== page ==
Writer: Rob Williams
Artist: Michael Dowling
Release Date: 3rd February, 2016
Yes! Now this is exactly the kind of book I hoped Unfollow would become when I first heard its elevator pitch back at last year’s San Diego Comic Con. The relatively slow pace of first three issues (which I may have grumbled about a little in my previous reviews of the series… sorry guys!) is now paying dividends in a major way as our deeper understanding of the main protagonists makes each dramatic storyline beat resonate even deeper.
David, Courtney, Akira, Ravan, Deacon, Rubinstein – each of these characters have been established impressively now, leaving us as readers to sit back and revel in their dynamic interactions courtesy of Rob Williams’ slick dialogue and Mike Dowling’s expressive artwork. There are some truly scintillating exchanges over the course of this latest issue, from David, Deacon and Ravan’s hotel room drama to Ferrell and Akira’s tense exchange at the side of the former’s hospital bed.
There are so many strong personalities here that it’s no exaggeration to say that this book has near-limitless scope as it moves forwards, with writer Rob Williams and artist Mike Dowling sure to be provided with ample opportunity to each flex their creative muscle as the series continues. The ongoing themes run deep here as societal conventions continue to be gradually stripped away by the bizarre circumstances of the characters’ isolation. As the number of “characters” remaining gradually drops, the stakes are set to rise exponentially, and the true nature of these seemingly random people is going to shine through – for better or worse.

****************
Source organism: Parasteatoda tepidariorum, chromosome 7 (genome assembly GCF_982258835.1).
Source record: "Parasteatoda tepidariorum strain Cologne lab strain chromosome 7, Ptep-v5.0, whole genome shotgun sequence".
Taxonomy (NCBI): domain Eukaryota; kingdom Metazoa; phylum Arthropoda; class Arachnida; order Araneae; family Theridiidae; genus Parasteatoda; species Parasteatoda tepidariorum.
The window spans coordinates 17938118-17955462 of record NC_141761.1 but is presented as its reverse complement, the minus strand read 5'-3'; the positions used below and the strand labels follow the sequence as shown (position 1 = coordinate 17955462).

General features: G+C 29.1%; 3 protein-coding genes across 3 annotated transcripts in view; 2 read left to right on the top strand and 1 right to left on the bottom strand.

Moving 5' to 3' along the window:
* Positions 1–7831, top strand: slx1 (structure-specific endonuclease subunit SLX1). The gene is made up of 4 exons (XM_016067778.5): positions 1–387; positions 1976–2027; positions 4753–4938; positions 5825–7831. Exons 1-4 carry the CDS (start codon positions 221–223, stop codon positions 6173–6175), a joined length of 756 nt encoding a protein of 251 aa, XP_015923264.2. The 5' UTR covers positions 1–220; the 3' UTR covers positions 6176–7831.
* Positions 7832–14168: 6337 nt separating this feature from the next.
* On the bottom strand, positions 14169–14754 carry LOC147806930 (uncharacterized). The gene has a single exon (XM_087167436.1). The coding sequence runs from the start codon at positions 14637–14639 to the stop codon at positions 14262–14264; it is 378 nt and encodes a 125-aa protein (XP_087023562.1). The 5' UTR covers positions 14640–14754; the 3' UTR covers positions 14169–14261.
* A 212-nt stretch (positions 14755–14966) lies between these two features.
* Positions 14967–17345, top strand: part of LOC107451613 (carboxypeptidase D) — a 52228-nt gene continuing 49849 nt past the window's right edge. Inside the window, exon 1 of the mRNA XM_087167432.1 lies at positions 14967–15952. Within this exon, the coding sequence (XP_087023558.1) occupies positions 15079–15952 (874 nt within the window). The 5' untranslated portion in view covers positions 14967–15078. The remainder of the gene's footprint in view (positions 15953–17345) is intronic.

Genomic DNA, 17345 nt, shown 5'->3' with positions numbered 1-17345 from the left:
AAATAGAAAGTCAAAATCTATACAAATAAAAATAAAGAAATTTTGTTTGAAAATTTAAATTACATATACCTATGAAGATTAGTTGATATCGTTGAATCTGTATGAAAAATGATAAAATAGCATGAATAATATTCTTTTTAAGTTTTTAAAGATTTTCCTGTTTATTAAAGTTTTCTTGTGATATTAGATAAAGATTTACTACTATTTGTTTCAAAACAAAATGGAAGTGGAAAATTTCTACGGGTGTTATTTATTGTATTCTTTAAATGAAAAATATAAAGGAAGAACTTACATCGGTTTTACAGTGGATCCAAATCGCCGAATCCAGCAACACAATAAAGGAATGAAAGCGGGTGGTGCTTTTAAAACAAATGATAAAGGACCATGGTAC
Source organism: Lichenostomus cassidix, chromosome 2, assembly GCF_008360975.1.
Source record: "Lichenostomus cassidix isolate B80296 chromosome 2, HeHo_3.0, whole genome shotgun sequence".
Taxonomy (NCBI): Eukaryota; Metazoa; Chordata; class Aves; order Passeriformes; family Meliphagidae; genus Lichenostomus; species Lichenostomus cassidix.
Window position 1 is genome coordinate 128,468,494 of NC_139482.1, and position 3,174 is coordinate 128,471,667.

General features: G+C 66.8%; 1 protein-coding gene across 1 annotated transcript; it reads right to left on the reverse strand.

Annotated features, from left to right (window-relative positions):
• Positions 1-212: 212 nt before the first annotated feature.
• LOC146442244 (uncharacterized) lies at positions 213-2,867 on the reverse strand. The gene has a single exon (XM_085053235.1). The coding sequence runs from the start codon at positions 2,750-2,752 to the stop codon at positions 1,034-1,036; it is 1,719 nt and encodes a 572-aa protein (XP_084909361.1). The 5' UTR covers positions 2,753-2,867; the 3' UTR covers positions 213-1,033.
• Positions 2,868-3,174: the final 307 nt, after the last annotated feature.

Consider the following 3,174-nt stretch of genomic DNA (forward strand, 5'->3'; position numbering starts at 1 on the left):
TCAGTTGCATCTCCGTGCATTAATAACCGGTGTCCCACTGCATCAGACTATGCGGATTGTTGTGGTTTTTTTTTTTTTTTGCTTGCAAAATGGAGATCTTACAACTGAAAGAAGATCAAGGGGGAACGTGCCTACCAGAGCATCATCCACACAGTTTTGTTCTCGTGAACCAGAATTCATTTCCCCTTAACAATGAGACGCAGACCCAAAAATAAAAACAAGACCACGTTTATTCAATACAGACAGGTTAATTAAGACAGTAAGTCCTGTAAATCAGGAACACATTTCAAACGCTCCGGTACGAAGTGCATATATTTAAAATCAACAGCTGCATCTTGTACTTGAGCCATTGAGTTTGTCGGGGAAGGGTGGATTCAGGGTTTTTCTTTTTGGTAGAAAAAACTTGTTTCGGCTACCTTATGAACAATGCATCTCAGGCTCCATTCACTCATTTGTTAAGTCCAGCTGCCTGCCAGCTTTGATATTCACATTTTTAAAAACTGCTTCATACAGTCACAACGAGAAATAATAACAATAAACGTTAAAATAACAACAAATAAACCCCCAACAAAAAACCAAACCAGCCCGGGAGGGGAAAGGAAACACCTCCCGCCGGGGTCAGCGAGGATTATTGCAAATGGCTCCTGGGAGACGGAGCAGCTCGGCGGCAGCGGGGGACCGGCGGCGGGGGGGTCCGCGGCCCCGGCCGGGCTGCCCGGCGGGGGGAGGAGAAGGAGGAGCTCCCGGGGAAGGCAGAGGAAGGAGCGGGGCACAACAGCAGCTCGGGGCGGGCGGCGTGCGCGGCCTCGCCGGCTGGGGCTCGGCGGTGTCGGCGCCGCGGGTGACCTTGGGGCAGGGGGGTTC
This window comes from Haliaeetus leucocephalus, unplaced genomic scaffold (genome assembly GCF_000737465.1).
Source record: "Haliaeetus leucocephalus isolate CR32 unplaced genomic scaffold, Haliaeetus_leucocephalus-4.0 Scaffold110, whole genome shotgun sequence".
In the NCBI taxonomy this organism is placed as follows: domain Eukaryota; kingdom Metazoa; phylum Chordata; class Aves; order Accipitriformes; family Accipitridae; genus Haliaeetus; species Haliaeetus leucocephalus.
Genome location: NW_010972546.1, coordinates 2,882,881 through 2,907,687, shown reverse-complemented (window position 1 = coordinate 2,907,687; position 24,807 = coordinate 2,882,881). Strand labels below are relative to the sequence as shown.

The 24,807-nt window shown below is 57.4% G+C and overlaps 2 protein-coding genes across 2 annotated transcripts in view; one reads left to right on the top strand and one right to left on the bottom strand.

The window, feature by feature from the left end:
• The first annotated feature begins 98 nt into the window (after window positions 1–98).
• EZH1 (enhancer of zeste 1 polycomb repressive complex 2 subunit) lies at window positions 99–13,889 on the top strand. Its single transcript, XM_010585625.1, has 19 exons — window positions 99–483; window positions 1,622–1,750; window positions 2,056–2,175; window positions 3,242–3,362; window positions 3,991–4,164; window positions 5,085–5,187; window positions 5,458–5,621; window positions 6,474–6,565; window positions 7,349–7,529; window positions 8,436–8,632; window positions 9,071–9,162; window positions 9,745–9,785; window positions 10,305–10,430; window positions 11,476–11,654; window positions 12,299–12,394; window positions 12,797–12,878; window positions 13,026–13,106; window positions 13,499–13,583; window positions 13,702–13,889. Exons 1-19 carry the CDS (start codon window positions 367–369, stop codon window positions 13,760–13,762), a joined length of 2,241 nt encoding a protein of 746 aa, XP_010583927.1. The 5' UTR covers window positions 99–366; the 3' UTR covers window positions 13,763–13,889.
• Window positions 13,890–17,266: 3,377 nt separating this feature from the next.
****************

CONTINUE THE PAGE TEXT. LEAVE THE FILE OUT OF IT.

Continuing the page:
Once again, Downling is more than up to the task of conveying the tension and drama of even the most seemingly innocuous exchanges, with a roughness to his style that fits perfectly with the edgy, almost frantic tone of the series. He also manages to excel himself duringh two scenes in particular; the aforementioned hotel room exchange and the utterly haunting final page – a page which perfectly sums up the true horror of this series, and the paper-thin nature of humanity.
Chilling, shocking and utterly compelling, Unfollow is your new favourite series, even if you don’t know it yet. An ensemble thriller of the highest order, Unfollow has leapfrogged its way to the head of Vertigo’s current pack – no small feat, given the sheer quality of titles being released – and has cemented its place on my pull list for as long as Williams and Dowling care to keep making it.